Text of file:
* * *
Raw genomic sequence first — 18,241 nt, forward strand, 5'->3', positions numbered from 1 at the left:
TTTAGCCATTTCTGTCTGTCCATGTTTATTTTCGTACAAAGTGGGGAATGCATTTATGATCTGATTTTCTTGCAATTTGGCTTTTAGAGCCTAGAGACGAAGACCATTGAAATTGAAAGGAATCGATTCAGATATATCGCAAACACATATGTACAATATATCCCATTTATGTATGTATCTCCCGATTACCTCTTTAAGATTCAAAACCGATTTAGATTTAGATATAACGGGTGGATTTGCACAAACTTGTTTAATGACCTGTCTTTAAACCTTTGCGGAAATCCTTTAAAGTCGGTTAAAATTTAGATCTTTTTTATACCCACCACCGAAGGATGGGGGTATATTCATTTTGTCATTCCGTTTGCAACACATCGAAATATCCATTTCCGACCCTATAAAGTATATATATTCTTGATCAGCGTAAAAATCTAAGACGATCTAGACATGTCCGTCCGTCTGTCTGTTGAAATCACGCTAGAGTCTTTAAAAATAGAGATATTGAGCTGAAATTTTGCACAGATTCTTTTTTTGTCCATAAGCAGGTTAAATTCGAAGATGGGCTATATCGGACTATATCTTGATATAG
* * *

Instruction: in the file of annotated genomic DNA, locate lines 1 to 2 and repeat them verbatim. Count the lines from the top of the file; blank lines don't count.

Raw genomic sequence first — 18,241 nt, forward strand, 5'->3', positions numbered from 1 at the left:
TTTAGCCATTTCTGTCTGTCCATGTTTATTTTCGTACAAAGTGGGGAATGCATTTATGATCTGATTTTCTTGCAATTTGGCTTTTAGAGCCTAGAGACGAAGACCATTGAAATTGAAAGGAATCGATTCAGATATATCGCAAACACATATGTACAATATATCCCATTTATGTATGTATCTCCCGATTACCTCTTTAAGATTCAAAACCGATTTAGATTTAGATATAACGGGTGGATTTGCACAAACTTGTTTAATGACCTGTCTTTAAACCTTTGCGGAAATCCTTTAAAGTCGGTTAAAATTTAGATCTTTTTTATACCCACCACCGAAGGATGGGGGTATATTCATTTTGTCATTCCGTTTGCAACACATCGAAATATCCATTTCCGACCCTATAAAGTATATATATTCTTGATCAGCGTAAAAATCTAAGACGATCTAGACATGTCCGTCCGTCTGTCTGTTGAAATCACGCTAGAGTCTTTAAAAATAGAGATATTGAGCTGAAATTTTGCACAGATTCTTTTTTTGTCCATAAGCAGGTTAAATTCGAAGATGGGCTATATCGGACTATATCTTGATATAG